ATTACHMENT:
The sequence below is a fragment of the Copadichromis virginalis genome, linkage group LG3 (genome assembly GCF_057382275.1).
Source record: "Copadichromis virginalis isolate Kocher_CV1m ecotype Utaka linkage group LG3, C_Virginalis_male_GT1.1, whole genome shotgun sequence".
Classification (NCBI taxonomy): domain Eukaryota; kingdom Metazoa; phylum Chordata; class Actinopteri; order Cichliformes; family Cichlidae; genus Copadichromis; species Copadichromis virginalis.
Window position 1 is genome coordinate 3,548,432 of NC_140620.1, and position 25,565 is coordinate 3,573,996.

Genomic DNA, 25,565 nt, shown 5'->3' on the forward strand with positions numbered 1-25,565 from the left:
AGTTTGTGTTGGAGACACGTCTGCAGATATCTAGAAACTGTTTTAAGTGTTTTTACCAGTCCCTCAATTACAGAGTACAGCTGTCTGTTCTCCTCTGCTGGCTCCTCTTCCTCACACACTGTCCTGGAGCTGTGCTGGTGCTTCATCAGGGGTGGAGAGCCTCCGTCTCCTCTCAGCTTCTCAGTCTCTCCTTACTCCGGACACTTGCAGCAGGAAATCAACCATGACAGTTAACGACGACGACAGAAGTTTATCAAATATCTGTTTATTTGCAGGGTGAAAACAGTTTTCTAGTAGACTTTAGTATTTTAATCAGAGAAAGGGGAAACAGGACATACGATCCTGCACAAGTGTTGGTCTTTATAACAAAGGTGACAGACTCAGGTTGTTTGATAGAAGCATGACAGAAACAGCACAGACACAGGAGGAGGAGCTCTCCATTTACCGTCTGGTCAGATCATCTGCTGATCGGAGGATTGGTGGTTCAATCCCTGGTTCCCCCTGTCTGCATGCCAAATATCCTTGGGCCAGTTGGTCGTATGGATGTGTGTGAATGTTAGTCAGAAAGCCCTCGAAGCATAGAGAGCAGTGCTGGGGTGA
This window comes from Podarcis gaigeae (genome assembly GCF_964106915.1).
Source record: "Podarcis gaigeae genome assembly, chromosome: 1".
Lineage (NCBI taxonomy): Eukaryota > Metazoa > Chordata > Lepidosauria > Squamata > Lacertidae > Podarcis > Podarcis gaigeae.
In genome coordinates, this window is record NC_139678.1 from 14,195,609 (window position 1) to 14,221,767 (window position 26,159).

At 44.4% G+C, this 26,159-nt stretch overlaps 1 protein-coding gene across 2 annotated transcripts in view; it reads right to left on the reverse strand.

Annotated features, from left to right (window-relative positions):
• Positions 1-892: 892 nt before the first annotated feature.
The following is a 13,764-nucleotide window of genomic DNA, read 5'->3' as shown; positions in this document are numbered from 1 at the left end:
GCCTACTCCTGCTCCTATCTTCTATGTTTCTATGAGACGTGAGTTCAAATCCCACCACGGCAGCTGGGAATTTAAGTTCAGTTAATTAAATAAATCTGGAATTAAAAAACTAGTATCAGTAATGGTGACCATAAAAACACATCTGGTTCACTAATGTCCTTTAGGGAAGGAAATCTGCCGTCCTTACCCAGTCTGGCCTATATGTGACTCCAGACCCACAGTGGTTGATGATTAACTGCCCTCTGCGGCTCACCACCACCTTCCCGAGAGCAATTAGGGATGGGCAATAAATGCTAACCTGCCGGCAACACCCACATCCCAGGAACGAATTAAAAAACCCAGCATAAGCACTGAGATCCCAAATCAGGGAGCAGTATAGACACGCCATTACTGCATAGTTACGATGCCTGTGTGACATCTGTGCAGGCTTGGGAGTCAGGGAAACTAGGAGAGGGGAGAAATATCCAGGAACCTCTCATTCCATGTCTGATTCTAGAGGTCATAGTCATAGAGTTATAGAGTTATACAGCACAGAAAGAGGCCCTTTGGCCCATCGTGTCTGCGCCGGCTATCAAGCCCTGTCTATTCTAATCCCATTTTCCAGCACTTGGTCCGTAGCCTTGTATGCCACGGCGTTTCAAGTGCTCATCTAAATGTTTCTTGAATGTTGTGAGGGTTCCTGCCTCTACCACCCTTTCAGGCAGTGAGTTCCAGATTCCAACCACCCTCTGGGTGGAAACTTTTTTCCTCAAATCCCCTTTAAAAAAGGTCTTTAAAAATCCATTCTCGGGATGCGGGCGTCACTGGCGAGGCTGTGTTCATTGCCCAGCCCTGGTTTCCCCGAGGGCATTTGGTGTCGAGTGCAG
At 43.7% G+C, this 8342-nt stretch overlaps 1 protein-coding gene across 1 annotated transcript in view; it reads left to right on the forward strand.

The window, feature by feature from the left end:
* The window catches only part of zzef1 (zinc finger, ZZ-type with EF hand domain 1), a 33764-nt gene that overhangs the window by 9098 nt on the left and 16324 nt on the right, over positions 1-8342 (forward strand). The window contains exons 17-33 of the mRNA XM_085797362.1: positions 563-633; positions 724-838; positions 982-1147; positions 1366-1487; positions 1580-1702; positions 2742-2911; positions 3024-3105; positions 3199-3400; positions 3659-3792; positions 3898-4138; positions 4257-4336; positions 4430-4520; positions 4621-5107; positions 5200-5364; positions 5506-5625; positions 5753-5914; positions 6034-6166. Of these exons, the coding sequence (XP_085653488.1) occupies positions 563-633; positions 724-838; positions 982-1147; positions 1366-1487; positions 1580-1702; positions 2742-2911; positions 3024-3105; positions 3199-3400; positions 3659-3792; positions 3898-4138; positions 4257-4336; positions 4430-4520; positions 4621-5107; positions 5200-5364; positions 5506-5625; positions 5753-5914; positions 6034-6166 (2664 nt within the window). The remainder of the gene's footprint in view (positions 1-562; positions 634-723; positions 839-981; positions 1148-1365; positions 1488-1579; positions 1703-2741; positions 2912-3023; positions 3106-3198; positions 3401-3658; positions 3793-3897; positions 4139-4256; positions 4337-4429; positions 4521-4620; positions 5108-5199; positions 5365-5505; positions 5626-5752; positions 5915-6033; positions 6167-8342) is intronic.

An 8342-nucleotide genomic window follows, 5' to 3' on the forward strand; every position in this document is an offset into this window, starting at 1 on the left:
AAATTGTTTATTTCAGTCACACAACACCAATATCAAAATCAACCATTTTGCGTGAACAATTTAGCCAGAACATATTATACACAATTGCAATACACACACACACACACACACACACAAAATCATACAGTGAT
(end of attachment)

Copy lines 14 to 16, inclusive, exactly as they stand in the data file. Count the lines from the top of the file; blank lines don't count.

The following is a 13,764-nucleotide window of genomic DNA, read 5'->3' as shown; positions in this document are numbered from 1 at the left end:
GCCTACTCCTGCTCCTATCTTCTATGTTTCTATGAGACGTGAGTTCAAATCCCACCACGGCAGCTGGGAATTTAAGTTCAGTTAATTAAATAAATCTGGAATTAAAAAACTAGTATCAGTAATGGTGACCATAAAAACACATCTGGTTCACTAATGTCCTTTAGGGAAGGAAATCTGCCGTCCTTACCCAGTCTGGCCTATATGTGACTCCAGACCCACAGTGGTTGATGATTAACTGCCCTCTGCGGCTCACCACCACCTTCCCGAGAGCAATTAGGGATGGGCAATAAATGCTAACCTGCCGGCAACACCCACATCCCAGGAACGAATTAAAAAACCCAGCATAAGCACTGAGATCCCAAATCAGGGAGCAGTATAGACACGCCATTACTGCATAGTTACGATGCCTGTGTGACATCTGTGCAGGCTTGGGAGTCAGGGAAACTAGGAGAGGGGAGAAATATCCAGGAACCTCTCATTCCATGTCTGATTCTAGAGGTCATAGTCATAGAGTTATAGAGTTATACAGCACAGAAAGAGGCCCTTTGGCCCATCGTGTCTGCGCCGGCTATCAAGCCCTGTCTATTCTAATCCCATTTTCCAGCACTTGGTCCGTAGCCTTGTATGCCACGGCGTTTCAAGTGCTCATCTAAATGTTTCTTGAATGTTGTGAGGGTTCCTGCCTCTACCACCCTTTCAGGCAGTGAGTTCCAGATTCCAACCACCCTCTGGGTGGAAACTTTTTTCCTCAAATCCCCTTTAAAAAAGGTCTTTAAAAATCCATTCTCGGGATGCGGGCGTCACTGGCGAGGCTGTGTTCATTGCCCAGCCCTGGTTTCCCCGAGGGCATTTGGTGTCGAGTGCAG
At 43.7% G+C, this 8342-nt stretch overlaps 1 protein-coding gene across 1 annotated transcript in view; it reads left to right on the forward strand.